Location of Lagos State in Nigeria
|Date created||May 27, 1967|
|• Governor||Babatunde Fashola (APC)|
|• Total||3,577 km2 (1,381 sq mi)|
|Population (Lagos State Social Security Exercise 2006 Census)|
|• Rank||2nd of 36|
|• Density||5,900/km2 (15,000/sq mi)|
|• Total||$91 billion|
|• Per capita||$4,333|
|Time zone||WAT (UTC+01)|
|ISO 3166 code||NG-LA|
Lagos State is an administrative division of Nigeria, located in the southwestern part of the country. The smallest in area of Nigeria's states, Lagos State is arguably the most economically important state of the country, containing Lagos, the nation's largest urban area. The actual population total is disputed between the official Nigerian Census of 2006, and a much higher figure claimed by the Lagos State Government. Lagos State is located in the south-western part of the Nigerian Federation. On the North and East it is bounded by Ogun State. In the West it shares boundaries with the Republic of Benin. Behind its southern borders lies the Atlantic Ocean. 22% of its 3,577 km2 are lagoons and creeks.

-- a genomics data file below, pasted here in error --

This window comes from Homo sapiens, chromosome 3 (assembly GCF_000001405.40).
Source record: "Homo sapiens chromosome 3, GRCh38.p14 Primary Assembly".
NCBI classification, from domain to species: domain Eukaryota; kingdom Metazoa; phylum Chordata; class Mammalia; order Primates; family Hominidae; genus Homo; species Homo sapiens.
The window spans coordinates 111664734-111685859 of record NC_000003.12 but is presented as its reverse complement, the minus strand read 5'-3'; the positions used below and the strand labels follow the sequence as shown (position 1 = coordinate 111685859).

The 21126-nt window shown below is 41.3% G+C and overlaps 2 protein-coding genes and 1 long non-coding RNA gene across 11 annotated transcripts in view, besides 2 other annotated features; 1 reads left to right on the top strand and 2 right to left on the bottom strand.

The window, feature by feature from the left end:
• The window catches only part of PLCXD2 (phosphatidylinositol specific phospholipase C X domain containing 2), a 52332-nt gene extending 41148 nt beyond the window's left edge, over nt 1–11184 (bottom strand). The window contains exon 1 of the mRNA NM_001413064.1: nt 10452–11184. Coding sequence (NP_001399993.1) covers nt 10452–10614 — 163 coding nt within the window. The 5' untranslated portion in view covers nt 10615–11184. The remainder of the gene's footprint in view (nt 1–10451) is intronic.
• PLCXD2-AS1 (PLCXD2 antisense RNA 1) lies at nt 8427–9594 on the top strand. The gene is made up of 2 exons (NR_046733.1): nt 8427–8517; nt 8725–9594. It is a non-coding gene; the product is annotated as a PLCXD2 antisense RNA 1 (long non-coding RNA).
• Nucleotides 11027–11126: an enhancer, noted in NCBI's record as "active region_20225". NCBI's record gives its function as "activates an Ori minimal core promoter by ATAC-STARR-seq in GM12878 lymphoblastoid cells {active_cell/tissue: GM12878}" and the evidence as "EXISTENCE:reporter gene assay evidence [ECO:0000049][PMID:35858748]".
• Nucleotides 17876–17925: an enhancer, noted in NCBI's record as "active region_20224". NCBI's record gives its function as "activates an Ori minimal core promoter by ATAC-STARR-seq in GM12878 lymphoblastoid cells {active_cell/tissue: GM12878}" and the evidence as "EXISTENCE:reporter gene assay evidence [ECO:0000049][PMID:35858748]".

Before the Portuguese name of Lagos had been adopted, Lagos' initial name was Eko which referred mainly to the island. The first to settle in Eko were the Aworis. The Awori hunters and fishermen had originally come from Ile-Ife to the coast. The name Eko comes either from the Yoruba "Oko" (cassava farm) or "Eko" (war camp). Over 650 years ago, the Oba of Bini sent warriors to Eko who were received in a welcoming manner by the residing Awori fishermen. The Bini Prince, Ado, who led the war party, was asked to become their leader. From that point on, Eko belonged to the kingdom of the Oba of Bini.